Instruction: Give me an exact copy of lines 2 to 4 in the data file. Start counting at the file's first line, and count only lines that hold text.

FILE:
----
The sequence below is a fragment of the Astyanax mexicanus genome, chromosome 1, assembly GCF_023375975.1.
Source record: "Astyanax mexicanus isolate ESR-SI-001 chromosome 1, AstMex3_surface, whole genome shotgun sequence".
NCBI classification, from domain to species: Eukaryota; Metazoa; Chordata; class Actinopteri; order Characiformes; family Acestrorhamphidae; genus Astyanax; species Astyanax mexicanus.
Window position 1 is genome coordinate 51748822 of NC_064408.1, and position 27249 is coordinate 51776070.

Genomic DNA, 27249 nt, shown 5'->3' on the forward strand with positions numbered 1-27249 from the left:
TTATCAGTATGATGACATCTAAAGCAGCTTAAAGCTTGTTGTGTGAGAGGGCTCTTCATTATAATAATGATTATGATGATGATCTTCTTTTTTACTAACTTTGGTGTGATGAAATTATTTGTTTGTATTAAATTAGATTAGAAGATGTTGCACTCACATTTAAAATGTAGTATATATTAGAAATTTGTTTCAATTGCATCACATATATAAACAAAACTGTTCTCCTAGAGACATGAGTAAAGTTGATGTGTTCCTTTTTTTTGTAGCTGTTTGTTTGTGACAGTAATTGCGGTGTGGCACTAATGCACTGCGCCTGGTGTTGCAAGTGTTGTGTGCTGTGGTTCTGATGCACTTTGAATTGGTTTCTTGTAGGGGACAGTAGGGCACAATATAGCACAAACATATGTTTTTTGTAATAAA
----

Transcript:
Source record: "Astyanax mexicanus isolate ESR-SI-001 chromosome 1, AstMex3_surface, whole genome shotgun sequence".
NCBI classification, from domain to species: Eukaryota; Metazoa; Chordata; class Actinopteri; order Characiformes; family Acestrorhamphidae; genus Astyanax; species Astyanax mexicanus.
Window position 1 is genome coordinate 51748822 of NC_064408.1, and position 27249 is coordinate 51776070.